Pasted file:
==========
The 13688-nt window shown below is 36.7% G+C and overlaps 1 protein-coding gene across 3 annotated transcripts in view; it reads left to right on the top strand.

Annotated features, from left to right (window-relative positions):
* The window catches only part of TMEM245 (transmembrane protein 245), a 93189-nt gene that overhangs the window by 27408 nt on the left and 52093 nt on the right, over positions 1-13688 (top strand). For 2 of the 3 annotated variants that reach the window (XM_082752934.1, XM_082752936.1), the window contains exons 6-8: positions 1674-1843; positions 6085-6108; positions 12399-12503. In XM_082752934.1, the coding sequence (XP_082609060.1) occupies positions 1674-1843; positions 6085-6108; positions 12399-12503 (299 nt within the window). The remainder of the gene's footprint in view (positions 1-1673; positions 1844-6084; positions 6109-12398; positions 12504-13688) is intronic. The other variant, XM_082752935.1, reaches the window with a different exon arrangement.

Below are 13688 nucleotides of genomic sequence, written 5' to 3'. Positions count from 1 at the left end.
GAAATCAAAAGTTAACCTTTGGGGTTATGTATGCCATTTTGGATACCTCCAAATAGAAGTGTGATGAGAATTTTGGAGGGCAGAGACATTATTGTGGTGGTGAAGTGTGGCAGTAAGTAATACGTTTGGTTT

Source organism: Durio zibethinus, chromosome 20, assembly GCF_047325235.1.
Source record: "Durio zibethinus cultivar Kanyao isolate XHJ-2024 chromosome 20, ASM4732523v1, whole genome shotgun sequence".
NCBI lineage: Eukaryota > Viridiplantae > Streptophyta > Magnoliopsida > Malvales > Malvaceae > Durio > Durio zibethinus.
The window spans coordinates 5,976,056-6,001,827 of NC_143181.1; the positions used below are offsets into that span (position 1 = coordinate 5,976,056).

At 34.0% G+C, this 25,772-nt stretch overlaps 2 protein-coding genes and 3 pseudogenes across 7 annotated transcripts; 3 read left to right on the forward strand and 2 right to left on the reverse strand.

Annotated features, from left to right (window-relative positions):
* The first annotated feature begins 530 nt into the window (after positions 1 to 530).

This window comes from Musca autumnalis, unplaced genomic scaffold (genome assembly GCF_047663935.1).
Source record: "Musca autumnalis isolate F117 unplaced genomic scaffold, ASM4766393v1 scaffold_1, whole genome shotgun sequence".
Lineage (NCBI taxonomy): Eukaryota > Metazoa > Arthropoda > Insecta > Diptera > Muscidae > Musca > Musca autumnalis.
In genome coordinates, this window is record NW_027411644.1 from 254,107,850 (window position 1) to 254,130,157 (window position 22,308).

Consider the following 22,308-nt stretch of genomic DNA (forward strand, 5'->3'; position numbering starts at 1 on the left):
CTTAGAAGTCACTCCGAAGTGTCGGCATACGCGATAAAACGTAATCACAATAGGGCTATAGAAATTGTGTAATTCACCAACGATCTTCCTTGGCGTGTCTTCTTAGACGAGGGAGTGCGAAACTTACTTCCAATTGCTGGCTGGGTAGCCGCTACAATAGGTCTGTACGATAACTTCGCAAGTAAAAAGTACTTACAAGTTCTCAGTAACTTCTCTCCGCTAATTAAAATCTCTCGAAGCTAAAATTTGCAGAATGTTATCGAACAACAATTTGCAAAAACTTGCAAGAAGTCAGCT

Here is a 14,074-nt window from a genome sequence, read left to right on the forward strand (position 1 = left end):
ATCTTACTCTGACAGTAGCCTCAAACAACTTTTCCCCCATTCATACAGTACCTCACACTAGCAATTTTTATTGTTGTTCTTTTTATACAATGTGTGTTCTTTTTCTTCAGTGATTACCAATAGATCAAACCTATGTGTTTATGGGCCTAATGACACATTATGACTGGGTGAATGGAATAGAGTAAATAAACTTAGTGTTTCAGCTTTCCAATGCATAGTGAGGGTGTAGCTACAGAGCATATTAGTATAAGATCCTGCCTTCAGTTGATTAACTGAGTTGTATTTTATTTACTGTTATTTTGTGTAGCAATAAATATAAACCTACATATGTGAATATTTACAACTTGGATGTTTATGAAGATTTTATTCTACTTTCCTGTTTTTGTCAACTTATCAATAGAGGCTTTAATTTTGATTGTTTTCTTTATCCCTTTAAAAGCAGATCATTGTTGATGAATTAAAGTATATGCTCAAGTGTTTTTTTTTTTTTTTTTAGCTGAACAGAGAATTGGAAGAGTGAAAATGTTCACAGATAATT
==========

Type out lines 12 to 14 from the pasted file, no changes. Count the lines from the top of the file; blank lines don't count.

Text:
* The first annotated feature begins 530 nt into the window (after positions 1 to 530).

This window comes from Musca autumnalis, unplaced genomic scaffold (genome assembly GCF_047663935.1).
Source record: "Musca autumnalis isolate F117 unplaced genomic scaffold, ASM4766393v1 scaffold_1, whole genome shotgun sequence".